The Senate Source

April 2016

Senate Responds to Cybersecurity Concerns

The systemwide Academic Senate is taking a key role in following up on concerns first raised by faculty in December 2015 about a new systemwide cybersecurity threat detection program. The program, managed by Fidelis, was implemented in the wake of a security breach at the UCLA medical center last summer and is providing a layer of detection for University computer networks by analyzing network traffic to find evidence of potentially malicious activity.

Faculty were not consulted initially about the development of the program and UCOP officials did not provide details, given that the program was developed alongside preparation for legal proceedings related to the UCLA attack. Faculty at Berkeley and other campuses raised concerns about the lack of consultation, the secrecy surrounding the process, and the nature and extent of the services deployed.

The Senate’s Committee on Academic Computing and Communications (UCACC) took the lead on behalf of the Senate. Following an in-depth briefing from Chief Information Officer Tom Andriola and Chief Information Security Officer David Rusting on February 1, UCACC issued a Statement noting that faculty “should have been informed and consulted at the earliest stages of the process and should be involved in future decision making.” UCACC also noted that it found “no reason to distrust UC officials or the information they supplied” and endorsed UC’s efforts to monitor and prepare for and prevent future cyber-attacks.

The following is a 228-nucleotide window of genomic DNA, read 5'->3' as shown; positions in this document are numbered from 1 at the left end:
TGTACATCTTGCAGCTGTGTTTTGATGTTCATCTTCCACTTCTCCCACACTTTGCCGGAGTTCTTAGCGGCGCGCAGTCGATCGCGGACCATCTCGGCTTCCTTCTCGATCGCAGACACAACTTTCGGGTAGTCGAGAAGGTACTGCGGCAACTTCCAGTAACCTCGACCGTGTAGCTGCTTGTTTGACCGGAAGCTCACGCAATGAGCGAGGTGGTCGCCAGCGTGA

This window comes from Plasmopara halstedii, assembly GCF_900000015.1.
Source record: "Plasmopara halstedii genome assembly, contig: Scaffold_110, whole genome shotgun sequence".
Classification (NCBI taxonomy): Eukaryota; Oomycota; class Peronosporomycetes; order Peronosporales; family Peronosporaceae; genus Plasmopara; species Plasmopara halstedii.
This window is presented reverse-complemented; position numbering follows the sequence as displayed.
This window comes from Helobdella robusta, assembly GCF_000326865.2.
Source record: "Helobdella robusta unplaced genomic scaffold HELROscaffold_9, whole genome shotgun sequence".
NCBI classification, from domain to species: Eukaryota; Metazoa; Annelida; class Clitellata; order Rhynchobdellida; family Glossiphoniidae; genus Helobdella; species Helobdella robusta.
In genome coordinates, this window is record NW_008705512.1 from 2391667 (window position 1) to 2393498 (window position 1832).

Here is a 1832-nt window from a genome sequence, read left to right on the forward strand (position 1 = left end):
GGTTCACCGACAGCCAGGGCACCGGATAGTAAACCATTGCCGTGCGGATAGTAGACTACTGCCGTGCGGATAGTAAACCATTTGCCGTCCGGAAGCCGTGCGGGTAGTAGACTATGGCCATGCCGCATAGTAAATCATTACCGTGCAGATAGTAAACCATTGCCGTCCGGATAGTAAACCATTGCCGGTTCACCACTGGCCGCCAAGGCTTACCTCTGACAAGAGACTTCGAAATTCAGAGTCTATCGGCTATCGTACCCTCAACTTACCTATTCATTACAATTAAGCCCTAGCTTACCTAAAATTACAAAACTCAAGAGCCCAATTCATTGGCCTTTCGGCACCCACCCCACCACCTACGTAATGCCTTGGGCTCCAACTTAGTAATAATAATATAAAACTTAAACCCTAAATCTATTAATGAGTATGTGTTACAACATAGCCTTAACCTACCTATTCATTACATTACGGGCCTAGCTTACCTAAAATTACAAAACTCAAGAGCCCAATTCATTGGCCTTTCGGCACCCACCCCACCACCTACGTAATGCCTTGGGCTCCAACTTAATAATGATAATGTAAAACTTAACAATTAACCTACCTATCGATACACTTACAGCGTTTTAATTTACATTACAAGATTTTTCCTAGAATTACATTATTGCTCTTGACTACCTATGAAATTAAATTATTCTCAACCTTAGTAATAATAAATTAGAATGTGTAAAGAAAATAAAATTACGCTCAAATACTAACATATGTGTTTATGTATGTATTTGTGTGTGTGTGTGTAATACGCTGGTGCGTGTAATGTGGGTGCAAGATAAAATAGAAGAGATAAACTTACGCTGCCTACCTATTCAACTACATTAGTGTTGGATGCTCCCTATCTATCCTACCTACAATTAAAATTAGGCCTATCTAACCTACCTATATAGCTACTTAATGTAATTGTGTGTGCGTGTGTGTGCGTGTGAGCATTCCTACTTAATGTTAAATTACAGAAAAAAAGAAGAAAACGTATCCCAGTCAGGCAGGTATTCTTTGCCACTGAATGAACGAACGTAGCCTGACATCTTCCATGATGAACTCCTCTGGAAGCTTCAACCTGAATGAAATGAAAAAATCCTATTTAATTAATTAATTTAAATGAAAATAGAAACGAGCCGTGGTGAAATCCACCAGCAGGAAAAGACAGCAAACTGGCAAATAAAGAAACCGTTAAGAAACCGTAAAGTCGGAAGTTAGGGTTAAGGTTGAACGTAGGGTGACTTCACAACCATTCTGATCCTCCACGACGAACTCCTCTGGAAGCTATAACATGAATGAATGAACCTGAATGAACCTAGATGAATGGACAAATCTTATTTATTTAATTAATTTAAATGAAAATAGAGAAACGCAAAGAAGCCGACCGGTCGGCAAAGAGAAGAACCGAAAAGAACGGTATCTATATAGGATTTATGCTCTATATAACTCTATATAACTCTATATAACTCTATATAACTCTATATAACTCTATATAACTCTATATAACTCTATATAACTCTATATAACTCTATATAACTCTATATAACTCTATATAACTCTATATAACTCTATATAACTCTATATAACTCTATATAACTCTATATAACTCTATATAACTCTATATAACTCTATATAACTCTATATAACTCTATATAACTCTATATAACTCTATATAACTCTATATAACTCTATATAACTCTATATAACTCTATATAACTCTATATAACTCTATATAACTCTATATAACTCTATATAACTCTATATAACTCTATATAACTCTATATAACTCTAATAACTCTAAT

Academic Senate Vice Chair Jim Chalfant agreed with UCACC’s separation of comments on shared governance from comments about whether threat detection might be appropriate.  Chalfant says that UCACC believed the most productive course of action was to acknowledge the serious failure of shared governance in this case and to ensure faculty involvement going forward.

“The faculty concerns and questions about privacy were appropriate ones to raise, and it was unfortunate that no opportunity for faculty input was provided from the start, which just creates suspicion,” he said. “However, the administration recognized the need for more faculty involvement and took concrete steps to increase involvement and consultation.”

Chalfant adds that the administration is working to satisfy Senate faculty that the intent of enhanced security measures is to look for significant patterns of unusual activity across UC networks and not to access to specific user files, email content, or web-browsing histories.